While Ravviso also does a great job in mining the comedy from the situation, especially when it comes to its Brexit-inspired epilogue, a special mention must be made for the cinematography, which manages to capture the unfiltered passion in a room that had to be the size of an especially minuscule clown car.



Produced by the Sluts4Sluts Collective (@Sluts4slutscol), and staring Mahx Capacity, Leo Leander and Dion De Rossi; Afterparty is (as you might expect) an experience set after the closing moments of a party. Alas, almost the entire film was shot in close-up, leading to a little difficulty in trying to work out who was doing what to whom. Just one or two wide or establishing shots would have helped a great deal.

Despite that, one of the most powerful aspects of the film was the constant communications between the three for permission. Rather than bringing a halt to the proceedings, it was a great example of how consent can be integrated into an ongoing process. When compared to how mainstream movies/porn traditionally present this aspect, Afterparty ends up being vastly superior.

Green Man Date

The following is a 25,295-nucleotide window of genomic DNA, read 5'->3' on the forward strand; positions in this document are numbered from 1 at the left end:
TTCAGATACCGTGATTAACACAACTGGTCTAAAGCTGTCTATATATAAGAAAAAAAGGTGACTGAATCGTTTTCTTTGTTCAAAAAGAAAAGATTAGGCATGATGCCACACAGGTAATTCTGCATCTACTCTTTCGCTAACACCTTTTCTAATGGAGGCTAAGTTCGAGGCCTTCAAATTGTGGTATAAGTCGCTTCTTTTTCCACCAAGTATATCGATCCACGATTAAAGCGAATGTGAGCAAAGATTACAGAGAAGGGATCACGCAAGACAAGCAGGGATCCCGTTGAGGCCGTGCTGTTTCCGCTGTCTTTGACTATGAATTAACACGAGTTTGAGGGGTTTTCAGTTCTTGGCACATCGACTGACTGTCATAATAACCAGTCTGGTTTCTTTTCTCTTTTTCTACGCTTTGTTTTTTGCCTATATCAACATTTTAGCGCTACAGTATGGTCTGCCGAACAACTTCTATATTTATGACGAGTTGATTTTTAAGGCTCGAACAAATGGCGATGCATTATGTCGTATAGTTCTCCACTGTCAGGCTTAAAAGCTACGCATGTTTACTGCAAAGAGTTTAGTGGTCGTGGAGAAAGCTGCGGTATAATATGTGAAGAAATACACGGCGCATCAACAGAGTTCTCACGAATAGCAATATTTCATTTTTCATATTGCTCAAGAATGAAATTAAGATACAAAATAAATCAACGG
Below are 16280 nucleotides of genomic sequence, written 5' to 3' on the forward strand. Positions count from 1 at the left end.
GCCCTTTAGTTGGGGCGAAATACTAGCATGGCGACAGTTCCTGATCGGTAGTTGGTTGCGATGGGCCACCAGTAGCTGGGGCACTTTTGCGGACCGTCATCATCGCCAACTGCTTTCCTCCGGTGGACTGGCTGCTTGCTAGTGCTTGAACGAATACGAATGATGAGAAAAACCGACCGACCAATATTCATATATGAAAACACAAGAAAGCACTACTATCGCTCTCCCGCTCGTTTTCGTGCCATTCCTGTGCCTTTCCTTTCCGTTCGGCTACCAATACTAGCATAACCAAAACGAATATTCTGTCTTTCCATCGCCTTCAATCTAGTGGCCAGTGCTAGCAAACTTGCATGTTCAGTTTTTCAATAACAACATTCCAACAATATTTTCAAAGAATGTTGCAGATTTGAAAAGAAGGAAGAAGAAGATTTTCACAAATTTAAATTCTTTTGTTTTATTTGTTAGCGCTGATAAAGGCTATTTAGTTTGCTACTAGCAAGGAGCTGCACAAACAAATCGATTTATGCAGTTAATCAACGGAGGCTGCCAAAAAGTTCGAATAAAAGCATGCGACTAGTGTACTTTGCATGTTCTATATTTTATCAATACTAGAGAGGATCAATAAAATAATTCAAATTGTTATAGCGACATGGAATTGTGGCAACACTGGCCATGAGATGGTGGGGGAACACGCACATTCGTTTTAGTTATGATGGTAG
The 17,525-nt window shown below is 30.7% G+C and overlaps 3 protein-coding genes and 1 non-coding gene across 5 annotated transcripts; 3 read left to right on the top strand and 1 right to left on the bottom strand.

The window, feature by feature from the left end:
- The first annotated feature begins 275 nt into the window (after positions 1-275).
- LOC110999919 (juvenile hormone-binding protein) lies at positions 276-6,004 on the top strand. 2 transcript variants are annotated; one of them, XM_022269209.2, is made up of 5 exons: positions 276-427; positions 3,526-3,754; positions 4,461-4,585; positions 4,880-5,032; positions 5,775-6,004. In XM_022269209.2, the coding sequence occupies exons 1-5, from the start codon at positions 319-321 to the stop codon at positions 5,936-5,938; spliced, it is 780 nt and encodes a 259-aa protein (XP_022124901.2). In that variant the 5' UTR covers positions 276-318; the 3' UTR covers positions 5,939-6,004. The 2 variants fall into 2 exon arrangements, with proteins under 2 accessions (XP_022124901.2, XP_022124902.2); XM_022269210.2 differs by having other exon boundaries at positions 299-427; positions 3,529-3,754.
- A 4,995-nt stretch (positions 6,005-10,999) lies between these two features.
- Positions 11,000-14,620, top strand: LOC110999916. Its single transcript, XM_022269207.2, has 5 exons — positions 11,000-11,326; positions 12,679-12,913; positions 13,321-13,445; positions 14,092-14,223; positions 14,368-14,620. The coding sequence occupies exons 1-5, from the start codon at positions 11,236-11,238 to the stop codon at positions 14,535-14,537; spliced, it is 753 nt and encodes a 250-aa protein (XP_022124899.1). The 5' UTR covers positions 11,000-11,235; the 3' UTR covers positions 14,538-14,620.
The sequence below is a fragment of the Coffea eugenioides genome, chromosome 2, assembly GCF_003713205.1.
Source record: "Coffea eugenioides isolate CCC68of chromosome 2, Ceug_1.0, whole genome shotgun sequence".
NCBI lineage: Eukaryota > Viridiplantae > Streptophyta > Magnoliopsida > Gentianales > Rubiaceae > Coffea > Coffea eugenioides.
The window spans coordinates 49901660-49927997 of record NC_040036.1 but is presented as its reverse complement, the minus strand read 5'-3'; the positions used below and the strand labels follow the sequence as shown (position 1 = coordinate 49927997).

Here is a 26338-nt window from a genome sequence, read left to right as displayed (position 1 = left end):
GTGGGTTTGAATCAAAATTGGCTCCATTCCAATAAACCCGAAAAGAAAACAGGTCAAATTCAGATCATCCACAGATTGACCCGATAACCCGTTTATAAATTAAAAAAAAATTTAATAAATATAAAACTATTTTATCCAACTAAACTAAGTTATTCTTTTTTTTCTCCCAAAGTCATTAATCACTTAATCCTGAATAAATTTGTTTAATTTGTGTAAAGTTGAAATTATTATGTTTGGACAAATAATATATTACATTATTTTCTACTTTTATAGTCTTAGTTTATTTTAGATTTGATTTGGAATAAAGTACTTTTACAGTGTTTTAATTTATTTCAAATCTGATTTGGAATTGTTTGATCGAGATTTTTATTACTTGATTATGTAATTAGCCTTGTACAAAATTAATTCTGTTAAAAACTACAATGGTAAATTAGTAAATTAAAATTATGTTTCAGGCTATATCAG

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Directed and starring erotic author Charlie J Forrest (@CJForrestauthor), Green Man Date was probably the biggest surprise of the night because I was not expecting something that comes pretty close to being a straight up musical!

In a bright idyllic wood, Forrest (playing a weary Viking solider), is content to sleep away when he is set upon by a strange green creature. I’m sure you can take a wild guess as to what happens next. Though it gets a little weird, there’s something to be said for porn that fully embraces the fantastical (or… you know… MORE fantastical than the usual)



Now this is something a little different. A film created by Sarah Hardcastle while she was at the London College of Fashion, Hysteria comes across as more of a music video. Being more fashion conscious, there’s a lot less emphasis on sexuality compared to the other shorts. But even without a story, the artistry is more than apparent, with a shout out needed for the excellent sound design by BSP.

Sixty Nine Club

the 69 club.png

The second of my two favourites ends up being a documentary where director Rob Eagle (@Rob_Eagle_) takes his camera into Europe’s oldest social group for gay leathermen, the Sixty-Nine Club.